Our most recent pigment printers, the 44" Canon IPF 8300 with Lucia pigments and the 44" HP Z series printers with Vivera pigments, have much improved potential longevity over any traditional color chemical photographic process such as type C, Cibachrome or dye transfer as examples . A color framed print from this configuration printed on Canson rag media is rated at > 450 "Wilhelm years" in daylight for 12 hours a day in normal viewing illuminaation of 450 lux with its built in uv filter encapsulaed Vivera inks, and >200 years with our post sprayed uv coat with the Canon Lucia color inks. Black and white prints from the Canon Lucia inks, using only the carbon based channels show much greater longevity. We always suggest that our clients become familiar with Wilhelm's test data since this organization is a major consultant not only to Epson, HP, Canon, Microsoft, etc, but also to various international museum conservationists, the American National Standards Institute, and the Museum Of Modern Art NY among many others. Tests have been completed for all the most common HP, Epson, and Canon inksets and oem media, as well as traditional processes like Cibachrome and Type C print technologies. It is important to realize that the degree of permanency, fade, color shift, etc, is greatly effected by many factors, including media type, optical brighteners present in that media, the degree and intensity of daylight illumination, long term relative humidity, and whether or not the artwork is being protected by glass or plexi, or a uv coating over time. Protecting the surface of an inkjet pigment print (or any print) is the single most important thing you can do besides selecting a quality paper/ink combiation in the first place. That is especially important in the case of coated inkjet media that can act as a sponge for absorbing alll kinds of toxins from the environment. Our company has always considered the stability of media and the inks we use to be of a major consideration in everything we do. We rationalize Wilhelm's comparative data as a method of comparing one brand of color output to another and view these relative annual figures as one way of comparing this set of inks in a comparative way to another. His end point refers to "easily noticable" differences in the orginal and the exposed excellerated print test.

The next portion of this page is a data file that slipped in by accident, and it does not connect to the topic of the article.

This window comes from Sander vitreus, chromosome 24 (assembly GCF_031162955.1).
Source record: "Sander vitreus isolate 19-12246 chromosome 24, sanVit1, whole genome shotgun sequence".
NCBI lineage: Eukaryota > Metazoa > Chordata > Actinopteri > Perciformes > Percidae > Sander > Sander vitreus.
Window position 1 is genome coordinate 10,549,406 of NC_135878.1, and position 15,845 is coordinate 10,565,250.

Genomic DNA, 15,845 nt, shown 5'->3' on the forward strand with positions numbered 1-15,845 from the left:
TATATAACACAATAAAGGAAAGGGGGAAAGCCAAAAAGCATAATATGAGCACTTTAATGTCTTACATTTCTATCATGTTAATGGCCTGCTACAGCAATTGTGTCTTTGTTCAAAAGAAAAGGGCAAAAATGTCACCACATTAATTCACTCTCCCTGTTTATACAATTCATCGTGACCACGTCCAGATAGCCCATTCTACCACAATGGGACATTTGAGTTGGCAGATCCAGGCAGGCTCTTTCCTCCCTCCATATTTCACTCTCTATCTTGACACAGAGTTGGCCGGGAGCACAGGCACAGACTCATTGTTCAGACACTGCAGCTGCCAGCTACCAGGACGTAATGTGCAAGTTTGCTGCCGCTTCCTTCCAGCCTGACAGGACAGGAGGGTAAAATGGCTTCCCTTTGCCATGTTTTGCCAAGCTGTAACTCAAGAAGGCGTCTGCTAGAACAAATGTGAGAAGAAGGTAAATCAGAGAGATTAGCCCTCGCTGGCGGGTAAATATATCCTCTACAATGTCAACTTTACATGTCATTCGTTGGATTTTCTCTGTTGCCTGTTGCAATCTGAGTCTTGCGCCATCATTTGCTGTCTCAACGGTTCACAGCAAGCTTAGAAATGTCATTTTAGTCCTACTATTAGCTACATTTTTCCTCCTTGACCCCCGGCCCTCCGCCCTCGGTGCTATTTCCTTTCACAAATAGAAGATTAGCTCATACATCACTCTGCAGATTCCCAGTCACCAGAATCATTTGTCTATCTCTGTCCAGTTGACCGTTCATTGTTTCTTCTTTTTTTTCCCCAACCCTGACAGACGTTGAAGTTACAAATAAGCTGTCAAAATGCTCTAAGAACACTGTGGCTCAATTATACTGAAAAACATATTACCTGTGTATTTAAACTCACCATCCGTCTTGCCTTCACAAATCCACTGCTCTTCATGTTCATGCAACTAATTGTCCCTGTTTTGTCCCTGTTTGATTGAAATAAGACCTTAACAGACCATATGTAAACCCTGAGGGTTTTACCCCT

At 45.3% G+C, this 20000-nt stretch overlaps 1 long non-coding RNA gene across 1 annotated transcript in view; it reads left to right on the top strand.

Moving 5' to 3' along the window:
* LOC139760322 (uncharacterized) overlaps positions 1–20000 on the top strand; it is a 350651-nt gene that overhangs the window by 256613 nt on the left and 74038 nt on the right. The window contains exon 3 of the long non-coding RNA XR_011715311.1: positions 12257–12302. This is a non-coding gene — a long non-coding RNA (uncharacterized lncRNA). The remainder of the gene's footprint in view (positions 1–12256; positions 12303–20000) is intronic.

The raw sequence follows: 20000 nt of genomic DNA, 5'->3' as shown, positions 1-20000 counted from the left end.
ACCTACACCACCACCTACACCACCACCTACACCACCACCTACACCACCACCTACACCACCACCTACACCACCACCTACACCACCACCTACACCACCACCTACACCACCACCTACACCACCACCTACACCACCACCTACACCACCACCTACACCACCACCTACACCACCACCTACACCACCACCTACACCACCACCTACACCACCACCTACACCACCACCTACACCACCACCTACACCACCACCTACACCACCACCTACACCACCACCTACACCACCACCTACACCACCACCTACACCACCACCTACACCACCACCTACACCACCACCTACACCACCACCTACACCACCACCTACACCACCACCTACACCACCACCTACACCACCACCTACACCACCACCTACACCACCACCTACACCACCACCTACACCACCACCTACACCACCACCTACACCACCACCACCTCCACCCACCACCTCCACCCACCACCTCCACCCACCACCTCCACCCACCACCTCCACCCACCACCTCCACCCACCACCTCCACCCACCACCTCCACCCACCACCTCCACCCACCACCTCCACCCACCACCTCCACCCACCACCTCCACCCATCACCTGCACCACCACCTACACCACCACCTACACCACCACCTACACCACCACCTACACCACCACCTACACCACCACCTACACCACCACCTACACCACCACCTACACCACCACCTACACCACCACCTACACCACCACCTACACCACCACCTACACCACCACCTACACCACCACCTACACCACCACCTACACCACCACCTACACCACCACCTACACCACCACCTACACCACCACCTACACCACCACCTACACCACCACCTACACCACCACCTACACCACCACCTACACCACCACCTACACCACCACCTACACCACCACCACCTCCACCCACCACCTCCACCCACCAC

Image Engineering in Germany has documented through their excellerated fade tests, very similar relationships as Wilhelm between the fade figures of the leading color pigment brands on the market. However their figures are lower in total projected "years of display" due to the fact that they are not testing behind glass and are using harsher bluer illumination sources. But the relationship between brands of pigments and their comparison to type C and Cibacrhome remains the same as Wilhelm.